The sign measures 10 inches wide by 30 wide, cut from a single sheet of 20×30 foam core.
On the front side, the letters were blocked out. A pen was used to punch holes through which the EL wire was threaded. A needle and thread was used to tack the EL wire in place so the letters would keep their shape. A single 9 foot long orange EL wire was used for this sign with about a foot and half left over. After the threading and tacking was complete, black paper tape was used to tape the other half of the foam core on the back side to hide the EL wire on that side.
The sign was mounted by taping a 5/8 diameter aluminum rod to the edge of the sign and inserting the rod into a super clamp. The battery pack should have been on the same side as the rod, though, so it the pack could be strain reliefed.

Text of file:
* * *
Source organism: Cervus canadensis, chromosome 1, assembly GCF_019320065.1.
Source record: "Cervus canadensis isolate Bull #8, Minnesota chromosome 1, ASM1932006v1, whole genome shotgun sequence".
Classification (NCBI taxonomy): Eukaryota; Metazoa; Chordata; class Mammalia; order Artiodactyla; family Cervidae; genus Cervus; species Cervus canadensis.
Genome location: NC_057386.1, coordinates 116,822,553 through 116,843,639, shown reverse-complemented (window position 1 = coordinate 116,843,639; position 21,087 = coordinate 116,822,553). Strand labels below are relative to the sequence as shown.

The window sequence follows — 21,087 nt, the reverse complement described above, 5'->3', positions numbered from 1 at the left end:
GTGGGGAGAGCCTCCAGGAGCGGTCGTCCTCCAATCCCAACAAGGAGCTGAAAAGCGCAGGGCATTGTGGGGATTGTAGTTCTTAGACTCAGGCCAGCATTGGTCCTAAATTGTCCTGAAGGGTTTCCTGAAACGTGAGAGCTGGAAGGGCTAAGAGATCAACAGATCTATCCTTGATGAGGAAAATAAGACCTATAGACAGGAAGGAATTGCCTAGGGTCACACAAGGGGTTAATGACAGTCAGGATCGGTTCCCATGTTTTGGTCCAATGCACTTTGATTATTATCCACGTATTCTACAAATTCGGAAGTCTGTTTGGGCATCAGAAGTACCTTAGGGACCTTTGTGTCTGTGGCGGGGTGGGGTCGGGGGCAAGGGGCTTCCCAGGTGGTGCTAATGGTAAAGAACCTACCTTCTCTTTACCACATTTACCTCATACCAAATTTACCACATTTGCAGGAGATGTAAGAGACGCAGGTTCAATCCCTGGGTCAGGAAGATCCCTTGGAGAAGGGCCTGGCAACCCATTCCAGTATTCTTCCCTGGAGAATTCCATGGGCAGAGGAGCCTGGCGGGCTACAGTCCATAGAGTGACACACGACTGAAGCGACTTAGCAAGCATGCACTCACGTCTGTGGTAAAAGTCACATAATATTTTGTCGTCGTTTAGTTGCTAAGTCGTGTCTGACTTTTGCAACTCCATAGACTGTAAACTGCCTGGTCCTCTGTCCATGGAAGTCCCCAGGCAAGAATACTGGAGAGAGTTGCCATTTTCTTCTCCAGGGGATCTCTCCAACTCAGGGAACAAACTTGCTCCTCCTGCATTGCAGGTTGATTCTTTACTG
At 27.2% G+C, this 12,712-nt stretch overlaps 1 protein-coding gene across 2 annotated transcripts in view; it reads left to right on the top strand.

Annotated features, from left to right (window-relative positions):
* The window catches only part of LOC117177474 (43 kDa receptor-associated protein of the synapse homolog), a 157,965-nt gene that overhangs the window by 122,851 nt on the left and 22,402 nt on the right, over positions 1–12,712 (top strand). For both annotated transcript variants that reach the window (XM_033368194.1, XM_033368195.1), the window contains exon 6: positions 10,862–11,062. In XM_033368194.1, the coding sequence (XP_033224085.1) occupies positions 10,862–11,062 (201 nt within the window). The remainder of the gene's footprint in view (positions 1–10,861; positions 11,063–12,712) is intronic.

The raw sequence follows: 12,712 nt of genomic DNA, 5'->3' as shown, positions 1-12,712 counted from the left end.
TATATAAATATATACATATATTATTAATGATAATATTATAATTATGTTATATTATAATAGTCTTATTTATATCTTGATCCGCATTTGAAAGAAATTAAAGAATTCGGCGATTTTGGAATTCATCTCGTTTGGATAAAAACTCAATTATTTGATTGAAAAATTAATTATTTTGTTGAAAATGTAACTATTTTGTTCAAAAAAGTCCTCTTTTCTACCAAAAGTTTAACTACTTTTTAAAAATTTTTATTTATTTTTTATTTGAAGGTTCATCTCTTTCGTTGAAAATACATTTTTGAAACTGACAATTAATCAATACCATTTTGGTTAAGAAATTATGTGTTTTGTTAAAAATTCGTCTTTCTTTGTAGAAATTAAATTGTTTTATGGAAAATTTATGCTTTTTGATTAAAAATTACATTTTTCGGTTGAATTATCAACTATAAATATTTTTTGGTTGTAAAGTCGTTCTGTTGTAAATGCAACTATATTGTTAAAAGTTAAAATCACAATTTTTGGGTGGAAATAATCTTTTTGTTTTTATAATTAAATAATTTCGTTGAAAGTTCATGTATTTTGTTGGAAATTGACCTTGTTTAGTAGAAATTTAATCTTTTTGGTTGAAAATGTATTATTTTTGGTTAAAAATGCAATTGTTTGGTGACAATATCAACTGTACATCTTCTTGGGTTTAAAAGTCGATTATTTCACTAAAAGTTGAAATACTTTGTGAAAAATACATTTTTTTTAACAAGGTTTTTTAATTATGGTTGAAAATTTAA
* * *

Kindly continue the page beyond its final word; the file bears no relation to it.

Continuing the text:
This is just a single color sign, but multiple colors can be used like with real neon signs…
A previous post detailed an adapter that could combine two mono mics with 1/8″ jacks for use with a camcorder, as well as a headphone splitter so that two headphones can be used with a single jack on a camcorder.
This adapter was used to record a video. A Rode VideoMic on a boom pole and an Audio Technica ATR-3350 clipped on the talent were used together with the mic combiner part of this design. The boom pole operator and the camera operator both had headphones on using the splitter part.
A board has now been designed that can function as either a mono/stereo combiner or headphone splitter depending on how the jumpers are configured. The board is set up so that 0.1″ headers can be used with computer type jumper blocks but the configuration can be soldered in place as well.